Walmart Line by DJ Craig

Customers line up waiting for the Payson Walmart to open recently.

Walmart stores across the country on Saturday, April 4 began limiting the number of customers allowed in the store at the same time as part of the corporation’s strategy for dealing with COVID-19.

“Starting (April 4), we will limit the number of customers who can be in a store at once,” said Walmart U.S. Executive Vice President and Chief Operating Officer Dacona Smith in a press release. “Stores will now allow no more than five customers for each 1,000 square feet at a given time, roughly 20 percent of a store’s capacity.

“To manage this restriction, the associates at a store will mark a queue at a single-entry door (in most cases the Grocery entrance) and direct arriving customers there, where they will be admitted one-by-one and counted. Associates and signage will remind customers of the importance of social distancing while they’re waiting to enter a store – especially before it opens in the morning.

“Once a store reaches its capacity, customers will be admitted inside on a ‘1-out-1-in’ basis.”

And Walmart is also instituting one-way movement through aisles in some stores.

“We’ll also institute one-way movement through our aisles (this) week in a number of our stores, using floor markers and direction from associates,” the story said. “We expect this to help more customers avoid coming into close contact with others as they shop.

“We’ll continue to put signage inside our stores to remind customers of the need to maintain social distancing – especially in lines. And once customers check out, they will be directed to exit through a different door than they entered, which should help lessen the instances of people closely passing each other.”

Smith said families should refrain from bringing multiple people to the store, for now.

“We always want people to feel welcome at Walmart, and we know that in ordinary times a store is a gathering place for members of a community to connect and socialize. We look forward to the time when that is again the case; however, we now want to prioritize health and safety by encouraging customers to do their shopping at a distance from others, then head home.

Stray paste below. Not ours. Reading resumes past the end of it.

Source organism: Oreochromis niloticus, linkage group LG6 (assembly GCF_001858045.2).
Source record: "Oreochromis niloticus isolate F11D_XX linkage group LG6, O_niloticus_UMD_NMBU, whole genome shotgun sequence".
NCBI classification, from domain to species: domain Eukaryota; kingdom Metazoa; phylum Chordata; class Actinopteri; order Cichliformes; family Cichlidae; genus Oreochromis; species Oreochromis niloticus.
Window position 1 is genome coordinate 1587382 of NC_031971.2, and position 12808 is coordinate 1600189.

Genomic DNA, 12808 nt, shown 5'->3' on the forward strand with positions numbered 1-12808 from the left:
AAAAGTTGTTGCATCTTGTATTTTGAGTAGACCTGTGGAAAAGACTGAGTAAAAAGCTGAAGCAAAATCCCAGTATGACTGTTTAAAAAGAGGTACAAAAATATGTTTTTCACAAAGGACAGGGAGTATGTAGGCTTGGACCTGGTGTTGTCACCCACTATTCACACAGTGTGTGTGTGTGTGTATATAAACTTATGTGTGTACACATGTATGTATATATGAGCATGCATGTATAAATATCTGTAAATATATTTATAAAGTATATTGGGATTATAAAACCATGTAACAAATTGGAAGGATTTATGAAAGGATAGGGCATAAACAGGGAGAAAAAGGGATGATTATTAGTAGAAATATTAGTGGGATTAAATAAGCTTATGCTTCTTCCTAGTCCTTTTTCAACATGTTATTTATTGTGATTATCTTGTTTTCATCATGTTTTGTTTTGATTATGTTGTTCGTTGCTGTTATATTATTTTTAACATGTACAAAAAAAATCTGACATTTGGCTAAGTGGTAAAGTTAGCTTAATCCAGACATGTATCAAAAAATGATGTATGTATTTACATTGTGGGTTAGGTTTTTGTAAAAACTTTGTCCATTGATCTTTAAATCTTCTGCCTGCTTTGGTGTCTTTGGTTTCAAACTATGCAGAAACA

“As the COVID-19 situation continues to develop, our leaders and operations teams will continue to listen to advice from medical experts, associates and customers, and consider how we can best serve people while helping slow the spread of the virus. The health and safety of our associates and customers is what matters the most.”

Smith said Walmart is adapting.

“In this taxing and uncertain time, our associates have gone above and beyond to help Americans get the food, medicine and supplies they need.

“We care deeply about our associates’ health and well-being, and in recent weeks we’ve taken steps such as expanding our paid leave policies; closing our stores overnight for cleanings and restocking; installing sneeze guards and social distance markers in stores; beginning temperature checks; and starting to make gloves and masks available to associates who want them.”

Smith said the moves are necessary “to promote health, safety and consistency for our associates and customers in this environment.”

“While many of our customers have been following the advice of the medical community regarding social distancing and safety, we have been concerned to still see some behaviors in our stores that put undue risk on our people. We want to encourage customers to bring the fewest number of people per family necessary to shop, allow for space with other customers while shopping, and practice social distancing while waiting in lines. We’re also seeing states and municipalities set varying policies regarding crowd control – which has created some confusion regarding shopping.”

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